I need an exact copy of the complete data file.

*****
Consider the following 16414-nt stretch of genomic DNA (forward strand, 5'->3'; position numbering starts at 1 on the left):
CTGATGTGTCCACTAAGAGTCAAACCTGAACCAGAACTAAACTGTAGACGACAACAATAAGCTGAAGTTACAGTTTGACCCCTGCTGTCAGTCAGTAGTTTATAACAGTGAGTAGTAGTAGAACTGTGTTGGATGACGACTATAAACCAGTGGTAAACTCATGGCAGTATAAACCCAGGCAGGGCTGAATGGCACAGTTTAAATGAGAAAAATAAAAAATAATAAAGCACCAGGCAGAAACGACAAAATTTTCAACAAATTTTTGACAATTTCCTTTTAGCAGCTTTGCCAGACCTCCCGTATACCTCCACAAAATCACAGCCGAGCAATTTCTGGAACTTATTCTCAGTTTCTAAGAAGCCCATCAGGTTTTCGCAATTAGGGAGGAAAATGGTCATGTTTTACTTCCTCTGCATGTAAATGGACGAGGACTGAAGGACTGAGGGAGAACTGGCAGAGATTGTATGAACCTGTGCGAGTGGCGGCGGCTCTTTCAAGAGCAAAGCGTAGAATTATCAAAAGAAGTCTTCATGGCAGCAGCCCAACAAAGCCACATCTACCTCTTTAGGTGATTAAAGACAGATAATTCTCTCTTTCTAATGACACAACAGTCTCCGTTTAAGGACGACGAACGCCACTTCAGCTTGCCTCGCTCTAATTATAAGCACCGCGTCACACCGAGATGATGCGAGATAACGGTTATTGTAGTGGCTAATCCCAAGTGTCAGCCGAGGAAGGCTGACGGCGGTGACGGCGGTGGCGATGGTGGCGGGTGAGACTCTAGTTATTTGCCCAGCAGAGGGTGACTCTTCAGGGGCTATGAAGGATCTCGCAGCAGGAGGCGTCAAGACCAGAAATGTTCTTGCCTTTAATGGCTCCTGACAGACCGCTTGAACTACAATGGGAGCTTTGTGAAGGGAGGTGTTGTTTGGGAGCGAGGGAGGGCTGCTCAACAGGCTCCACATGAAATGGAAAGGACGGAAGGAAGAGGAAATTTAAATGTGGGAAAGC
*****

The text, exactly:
Consider the following 16414-nt stretch of genomic DNA (forward strand, 5'->3'; position numbering starts at 1 on the left):
CTGATGTGTCCACTAAGAGTCAAACCTGAACCAGAACTAAACTGTAGACGACAACAATAAGCTGAAGTTACAGTTTGACCCCTGCTGTCAGTCAGTAGTTTATAACAGTGAGTAGTAGTAGAACTGTGTTGGATGACGACTATAAACCAGTGGTAAACTCATGGCAGTATAAACCCAGGCAGGGCTGAATGGCACAGTTTAAATGAGAAAAATAAAAAATAATAAAGCACCAGGCAGAAACGACAAAATTTTCAACAAATTTTTGACAATTTCCTTTTAGCAGCTTTGCCAGACCTCCCGTATACCTCCACAAAATCACAGCCGAGCAATTTCTGGAACTTATTCTCAGTTTCTAAGAAGCCCATCAGGTTTTCGCAATTAGGGAGGAAAATGGTCATGTTTTACTTCCTCTGCATGTAAATGGACGAGGACTGAAGGACTGAGGGAGAACTGGCAGAGATTGTATGAACCTGTGCGAGTGGCGGCGGCTCTTTCAAGAGCAAAGCGTAGAATTATCAAAAGAAGTCTTCATGGCAGCAGCCCAACAAAGCCACATCTACCTCTTTAGGTGATTAAAGACAGATAATTCTCTCTTTCTAATGACACAACAGTCTCCGTTTAAGGACGACGAACGCCACTTCAGCTTGCCTCGCTCTAATTATAAGCACCGCGTCACACCGAGATGATGCGAGATAACGGTTATTGTAGTGGCTAATCCCAAGTGTCAGCCGAGGAAGGCTGACGGCGGTGACGGCGGTGGCGATGGTGGCGGGTGAGACTCTAGTTATTTGCCCAGCAGAGGGTGACTCTTCAGGGGCTATGAAGGATCTCGCAGCAGGAGGCGTCAAGACCAGAAATGTTCTTGCCTTTAATGGCTCCTGACAGACCGCTTGAACTACAATGGGAGCTTTGTGAAGGGAGGTGTTGTTTGGGAGCGAGGGAGGGCTGCTCAACAGGCTCCACATGAAATGGAAAGGACGGAAGGAAGAGGAAATTTAAATGTGGGAAAGC